South Korea launched its first lunar mission on Friday, with the big goal of landing a probe on the moon by 2030.
The South Korean Lunar Pathfinder probe, nicknamed Danuri, which means “enjoy the moon,” was launched on SpaceX’s Falcon 9 from the North American space station Cape Canaveral, Florida at 08:08 a.m. Friday, South Korea’s science ministry said.
The 678 kg Danuri separated from the projectile about 40 minutes after launch and began contacting the landing station around 9:40 am.
“Confirming the analysis of the information received… Danuri was operating normally.”Vice Minister of Science Oh Tae-seog said at the press conference held after the launch, announcing that the lunar probe has built a gravitational pull toward the moon.
It will enter the lunar orbit in December The ministry said before starting a year-long observation mission, including searching for a landing site and testing space Internet technology.
If successful, South Korea will become the seventh largest lunar explorer in the world and the fourth in Asia, after China, Japan and India. The launch was initially scheduled for Wednesday, but was postponed due to a maintenance issue with the SpaceX rocket.
South Korea is accelerating its space program, with the goal of sending a probe to the moon by 2030. It has also joined the Artemis project, with the goal of Return to the moon by 2024.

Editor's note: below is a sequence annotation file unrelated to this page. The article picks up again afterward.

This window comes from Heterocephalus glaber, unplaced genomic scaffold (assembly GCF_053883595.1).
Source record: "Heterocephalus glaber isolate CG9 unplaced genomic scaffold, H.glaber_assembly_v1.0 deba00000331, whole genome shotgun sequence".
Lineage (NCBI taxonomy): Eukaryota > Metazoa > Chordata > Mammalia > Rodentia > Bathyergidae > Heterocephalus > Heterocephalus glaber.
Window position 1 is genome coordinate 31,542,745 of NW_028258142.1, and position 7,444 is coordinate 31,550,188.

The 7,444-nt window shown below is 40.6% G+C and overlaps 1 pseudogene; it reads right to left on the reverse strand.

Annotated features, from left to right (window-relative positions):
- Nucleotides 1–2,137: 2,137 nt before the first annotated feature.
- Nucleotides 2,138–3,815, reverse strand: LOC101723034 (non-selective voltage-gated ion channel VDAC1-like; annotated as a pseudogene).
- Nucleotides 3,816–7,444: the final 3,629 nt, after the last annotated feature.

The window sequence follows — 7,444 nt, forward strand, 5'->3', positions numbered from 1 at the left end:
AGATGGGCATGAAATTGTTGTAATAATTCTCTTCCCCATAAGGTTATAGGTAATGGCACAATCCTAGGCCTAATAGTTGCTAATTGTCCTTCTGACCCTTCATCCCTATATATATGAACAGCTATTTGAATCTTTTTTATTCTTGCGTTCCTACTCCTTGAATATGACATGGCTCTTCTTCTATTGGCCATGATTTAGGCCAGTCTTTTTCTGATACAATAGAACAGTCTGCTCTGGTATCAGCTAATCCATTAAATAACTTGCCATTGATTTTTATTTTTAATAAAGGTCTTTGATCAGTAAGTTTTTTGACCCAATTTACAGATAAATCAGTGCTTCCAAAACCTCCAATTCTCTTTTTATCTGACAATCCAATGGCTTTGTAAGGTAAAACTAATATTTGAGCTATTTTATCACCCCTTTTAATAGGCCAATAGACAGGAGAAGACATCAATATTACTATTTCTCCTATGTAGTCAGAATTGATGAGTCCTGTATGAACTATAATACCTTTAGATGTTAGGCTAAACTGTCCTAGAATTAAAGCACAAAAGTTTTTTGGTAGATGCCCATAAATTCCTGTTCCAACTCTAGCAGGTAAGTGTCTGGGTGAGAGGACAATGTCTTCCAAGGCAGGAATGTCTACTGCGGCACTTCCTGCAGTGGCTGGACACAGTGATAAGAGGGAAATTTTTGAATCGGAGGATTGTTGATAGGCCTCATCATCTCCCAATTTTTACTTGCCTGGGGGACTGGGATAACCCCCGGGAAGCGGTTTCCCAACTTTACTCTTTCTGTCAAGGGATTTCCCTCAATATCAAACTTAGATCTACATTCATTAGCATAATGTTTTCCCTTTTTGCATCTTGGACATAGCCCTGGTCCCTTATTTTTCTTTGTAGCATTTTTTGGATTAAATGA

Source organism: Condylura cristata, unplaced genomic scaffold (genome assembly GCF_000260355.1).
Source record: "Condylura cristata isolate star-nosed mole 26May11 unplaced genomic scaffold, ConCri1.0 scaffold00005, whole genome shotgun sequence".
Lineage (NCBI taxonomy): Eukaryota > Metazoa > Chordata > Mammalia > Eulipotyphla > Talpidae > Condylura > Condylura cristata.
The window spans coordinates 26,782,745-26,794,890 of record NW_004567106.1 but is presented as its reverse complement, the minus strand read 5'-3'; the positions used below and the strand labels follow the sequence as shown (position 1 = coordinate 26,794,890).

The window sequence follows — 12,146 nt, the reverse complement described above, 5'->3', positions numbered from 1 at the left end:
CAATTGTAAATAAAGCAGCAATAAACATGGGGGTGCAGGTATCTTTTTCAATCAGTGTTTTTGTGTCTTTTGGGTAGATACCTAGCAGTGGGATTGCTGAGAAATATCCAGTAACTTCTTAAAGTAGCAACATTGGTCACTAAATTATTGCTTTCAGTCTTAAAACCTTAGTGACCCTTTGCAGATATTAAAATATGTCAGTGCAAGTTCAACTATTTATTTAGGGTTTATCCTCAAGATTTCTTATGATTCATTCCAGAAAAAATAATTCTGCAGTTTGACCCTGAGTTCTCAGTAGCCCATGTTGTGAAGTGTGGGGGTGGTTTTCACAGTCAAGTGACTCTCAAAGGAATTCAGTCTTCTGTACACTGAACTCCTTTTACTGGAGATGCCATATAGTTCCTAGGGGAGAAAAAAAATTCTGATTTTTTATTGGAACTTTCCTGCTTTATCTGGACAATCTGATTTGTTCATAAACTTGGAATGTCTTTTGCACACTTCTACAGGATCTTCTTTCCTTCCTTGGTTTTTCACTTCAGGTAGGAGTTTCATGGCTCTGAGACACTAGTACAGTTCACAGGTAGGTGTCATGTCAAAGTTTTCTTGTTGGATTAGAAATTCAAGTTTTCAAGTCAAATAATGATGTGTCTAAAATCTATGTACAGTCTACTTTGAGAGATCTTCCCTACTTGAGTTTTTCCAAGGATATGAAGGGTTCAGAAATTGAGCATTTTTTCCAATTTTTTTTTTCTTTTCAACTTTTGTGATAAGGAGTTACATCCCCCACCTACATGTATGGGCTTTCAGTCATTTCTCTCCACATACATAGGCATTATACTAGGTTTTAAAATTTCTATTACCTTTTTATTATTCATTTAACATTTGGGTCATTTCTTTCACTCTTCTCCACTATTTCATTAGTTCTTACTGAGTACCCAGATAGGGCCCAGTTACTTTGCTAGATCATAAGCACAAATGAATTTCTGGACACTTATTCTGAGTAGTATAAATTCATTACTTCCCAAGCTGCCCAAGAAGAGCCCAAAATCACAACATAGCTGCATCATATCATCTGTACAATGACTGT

In July, South Korea conducted a second test launch of its home-made Nuri missile, and reported its first successful launch of a solid-fuel space rocket in March as part of efforts to launch spy satellites.
Space launches have always been a sensitive issue on the Korean PeninsulaNorth Korea faces international action over its nuclear weapons program.
In March, North Korean leader Kim Jong Un called for the expansion of a missile launch site to advance its space ambitions, after South Korea and the United States accused the nation of repeatedly testing a new ICBM, under the guise of launching a new ICBM. Space ship.
South Korea says its space program is for peaceful and scientific purposes And that any military use of technology, such as spy satellites, is for self-defense.
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